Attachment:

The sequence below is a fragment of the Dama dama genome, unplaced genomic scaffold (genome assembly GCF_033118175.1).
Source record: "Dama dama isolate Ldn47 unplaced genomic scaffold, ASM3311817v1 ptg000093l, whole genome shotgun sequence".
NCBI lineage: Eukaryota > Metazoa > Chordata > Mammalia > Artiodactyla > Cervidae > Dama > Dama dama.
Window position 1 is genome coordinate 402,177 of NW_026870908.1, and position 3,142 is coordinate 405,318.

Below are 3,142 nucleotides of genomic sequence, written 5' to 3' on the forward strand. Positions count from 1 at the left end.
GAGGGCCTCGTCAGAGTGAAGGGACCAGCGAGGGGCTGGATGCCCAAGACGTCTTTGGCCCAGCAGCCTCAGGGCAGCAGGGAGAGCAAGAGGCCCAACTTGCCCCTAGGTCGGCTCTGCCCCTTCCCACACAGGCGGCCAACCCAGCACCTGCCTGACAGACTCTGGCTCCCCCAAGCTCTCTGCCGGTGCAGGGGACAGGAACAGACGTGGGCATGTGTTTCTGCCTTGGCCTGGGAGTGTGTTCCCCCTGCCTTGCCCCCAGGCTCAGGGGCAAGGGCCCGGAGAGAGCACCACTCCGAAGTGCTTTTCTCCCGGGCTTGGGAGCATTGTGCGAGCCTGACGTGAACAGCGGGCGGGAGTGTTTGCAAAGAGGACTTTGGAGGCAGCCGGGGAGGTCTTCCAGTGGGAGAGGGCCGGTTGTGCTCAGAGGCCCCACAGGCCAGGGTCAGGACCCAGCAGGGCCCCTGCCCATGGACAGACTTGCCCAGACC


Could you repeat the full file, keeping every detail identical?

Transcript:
The sequence below is a fragment of the Dama dama genome, unplaced genomic scaffold (genome assembly GCF_033118175.1).
Source record: "Dama dama isolate Ldn47 unplaced genomic scaffold, ASM3311817v1 ptg000093l, whole genome shotgun sequence".
NCBI lineage: Eukaryota > Metazoa > Chordata > Mammalia > Artiodactyla > Cervidae > Dama > Dama dama.
Window position 1 is genome coordinate 402,177 of NW_026870908.1, and position 3,142 is coordinate 405,318.

Below are 3,142 nucleotides of genomic sequence, written 5' to 3' on the forward strand. Positions count from 1 at the left end.
GAGGGCCTCGTCAGAGTGAAGGGACCAGCGAGGGGCTGGATGCCCAAGACGTCTTTGGCCCAGCAGCCTCAGGGCAGCAGGGAGAGCAAGAGGCCCAACTTGCCCCTAGGTCGGCTCTGCCCCTTCCCACACAGGCGGCCAACCCAGCACCTGCCTGACAGACTCTGGCTCCCCCAAGCTCTCTGCCGGTGCAGGGGACAGGAACAGACGTGGGCATGTGTTTCTGCCTTGGCCTGGGAGTGTGTTCCCCCTGCCTTGCCCCCAGGCTCAGGGGCAAGGGCCCGGAGAGAGCACCACTCCGAAGTGCTTTTCTCCCGGGCTTGGGAGCATTGTGCGAGCCTGACGTGAACAGCGGGCGGGAGTGTTTGCAAAGAGGACTTTGGAGGCAGCCGGGGAGGTCTTCCAGTGGGAGAGGGCCGGTTGTGCTCAGAGGCCCCACAGGCCAGGGTCAGGACCCAGCAGGGCCCCTGCCCATGGACAGACTTGCCCAGACC